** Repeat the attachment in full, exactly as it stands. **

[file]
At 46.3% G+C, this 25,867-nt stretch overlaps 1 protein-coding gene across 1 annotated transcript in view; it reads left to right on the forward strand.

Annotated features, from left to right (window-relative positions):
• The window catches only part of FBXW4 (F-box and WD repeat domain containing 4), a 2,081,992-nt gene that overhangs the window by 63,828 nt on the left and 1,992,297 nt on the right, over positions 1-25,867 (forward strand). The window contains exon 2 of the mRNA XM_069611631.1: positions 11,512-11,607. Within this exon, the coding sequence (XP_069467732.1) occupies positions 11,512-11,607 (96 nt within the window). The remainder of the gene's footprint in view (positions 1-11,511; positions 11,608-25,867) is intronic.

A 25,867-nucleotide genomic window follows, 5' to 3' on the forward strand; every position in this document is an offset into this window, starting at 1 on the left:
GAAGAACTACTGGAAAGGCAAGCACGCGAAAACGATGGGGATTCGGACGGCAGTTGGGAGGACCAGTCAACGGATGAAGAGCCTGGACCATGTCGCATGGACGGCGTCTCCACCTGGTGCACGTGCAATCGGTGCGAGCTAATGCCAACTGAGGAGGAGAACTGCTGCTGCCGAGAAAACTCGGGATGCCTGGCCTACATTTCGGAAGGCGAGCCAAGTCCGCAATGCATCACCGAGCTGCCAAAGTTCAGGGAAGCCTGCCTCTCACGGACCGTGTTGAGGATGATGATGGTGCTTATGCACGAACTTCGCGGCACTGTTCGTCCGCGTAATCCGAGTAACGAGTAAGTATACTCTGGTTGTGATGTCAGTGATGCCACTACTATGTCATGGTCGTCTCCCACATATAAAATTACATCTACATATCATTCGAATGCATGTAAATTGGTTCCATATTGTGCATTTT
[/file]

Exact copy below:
At 46.3% G+C, this 25,867-nt stretch overlaps 1 protein-coding gene across 1 annotated transcript in view; it reads left to right on the forward strand.

Annotated features, from left to right (window-relative positions):
• The window catches only part of FBXW4 (F-box and WD repeat domain containing 4), a 2,081,992-nt gene that overhangs the window by 63,828 nt on the left and 1,992,297 nt on the right, over positions 1-25,867 (forward strand). The window contains exon 2 of the mRNA XM_069611631.1: positions 11,512-11,607. Within this exon, the coding sequence (XP_069467732.1) occupies positions 11,512-11,607 (96 nt within the window). The remainder of the gene's footprint in view (positions 1-11,511; positions 11,608-25,867) is intronic.

A 25,867-nucleotide genomic window follows, 5' to 3' on the forward strand; every position in this document is an offset into this window, starting at 1 on the left:
GAAGAACTACTGGAAAGGCAAGCACGCGAAAACGATGGGGATTCGGACGGCAGTTGGGAGGACCAGTCAACGGATGAAGAGCCTGGACCATGTCGCATGGACGGCGTCTCCACCTGGTGCACGTGCAATCGGTGCGAGCTAATGCCAACTGAGGAGGAGAACTGCTGCTGCCGAGAAAACTCGGGATGCCTGGCCTACATTTCGGAAGGCGAGCCAAGTCCGCAATGCATCACCGAGCTGCCAAAGTTCAGGGAAGCCTGCCTCTCACGGACCGTGTTGAGGATGATGATGGTGCTTATGCACGAACTTCGCGGCACTGTTCGTCCGCGTAATCCGAGTAACGAGTAAGTATACTCTGGTTGTGATGTCAGTGATGCCACTACTATGTCATGGTCGTCTCCCACATATAAAATTACATCTACATATCATTCGAATGCATGTAAATTGGTTCCATATTGTGCATTTT